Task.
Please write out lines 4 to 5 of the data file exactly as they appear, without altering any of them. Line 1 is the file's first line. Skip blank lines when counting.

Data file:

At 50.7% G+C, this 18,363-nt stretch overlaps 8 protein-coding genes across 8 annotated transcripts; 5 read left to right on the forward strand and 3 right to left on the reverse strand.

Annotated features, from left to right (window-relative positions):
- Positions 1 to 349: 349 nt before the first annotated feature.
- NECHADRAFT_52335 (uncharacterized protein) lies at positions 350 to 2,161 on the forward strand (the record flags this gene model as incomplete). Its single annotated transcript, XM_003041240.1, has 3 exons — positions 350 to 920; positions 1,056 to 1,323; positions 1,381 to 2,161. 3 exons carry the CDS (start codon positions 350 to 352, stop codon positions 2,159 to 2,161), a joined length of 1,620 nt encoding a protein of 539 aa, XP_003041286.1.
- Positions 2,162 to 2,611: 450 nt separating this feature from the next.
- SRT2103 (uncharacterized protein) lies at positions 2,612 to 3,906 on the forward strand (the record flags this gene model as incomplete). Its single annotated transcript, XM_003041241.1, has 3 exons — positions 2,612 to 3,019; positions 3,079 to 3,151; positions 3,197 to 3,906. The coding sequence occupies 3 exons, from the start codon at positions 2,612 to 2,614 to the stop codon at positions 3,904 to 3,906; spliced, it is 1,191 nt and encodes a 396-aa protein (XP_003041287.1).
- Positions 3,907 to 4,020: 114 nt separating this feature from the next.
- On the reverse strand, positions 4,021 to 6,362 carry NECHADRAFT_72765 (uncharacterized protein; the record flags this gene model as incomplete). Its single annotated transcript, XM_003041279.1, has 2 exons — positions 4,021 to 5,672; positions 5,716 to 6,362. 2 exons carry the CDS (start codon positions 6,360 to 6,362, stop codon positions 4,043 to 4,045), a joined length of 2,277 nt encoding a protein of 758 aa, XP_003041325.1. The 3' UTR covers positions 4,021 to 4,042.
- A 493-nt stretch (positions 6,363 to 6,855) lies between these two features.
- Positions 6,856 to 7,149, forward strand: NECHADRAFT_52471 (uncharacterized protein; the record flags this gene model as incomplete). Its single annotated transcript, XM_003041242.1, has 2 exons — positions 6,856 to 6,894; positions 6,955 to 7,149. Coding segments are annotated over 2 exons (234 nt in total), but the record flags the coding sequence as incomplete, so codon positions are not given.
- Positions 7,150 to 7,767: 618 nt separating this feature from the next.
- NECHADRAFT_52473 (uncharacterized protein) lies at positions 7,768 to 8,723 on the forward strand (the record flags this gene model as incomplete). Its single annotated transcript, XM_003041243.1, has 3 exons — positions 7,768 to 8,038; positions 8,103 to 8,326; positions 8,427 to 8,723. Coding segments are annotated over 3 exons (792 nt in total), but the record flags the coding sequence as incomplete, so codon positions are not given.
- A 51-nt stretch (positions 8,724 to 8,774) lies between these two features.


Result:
- NECHADRAFT_52335 (uncharacterized protein) lies at positions 350 to 2,161 on the forward strand (the record flags this gene model as incomplete). Its single annotated transcript, XM_003041240.1, has 3 exons — positions 350 to 920; positions 1,056 to 1,323; positions 1,381 to 2,161. 3 exons carry the CDS (start codon positions 350 to 352, stop codon positions 2,159 to 2,161), a joined length of 1,620 nt encoding a protein of 539 aa, XP_003041286.1.
- Positions 2,162 to 2,611: 450 nt separating this feature from the next.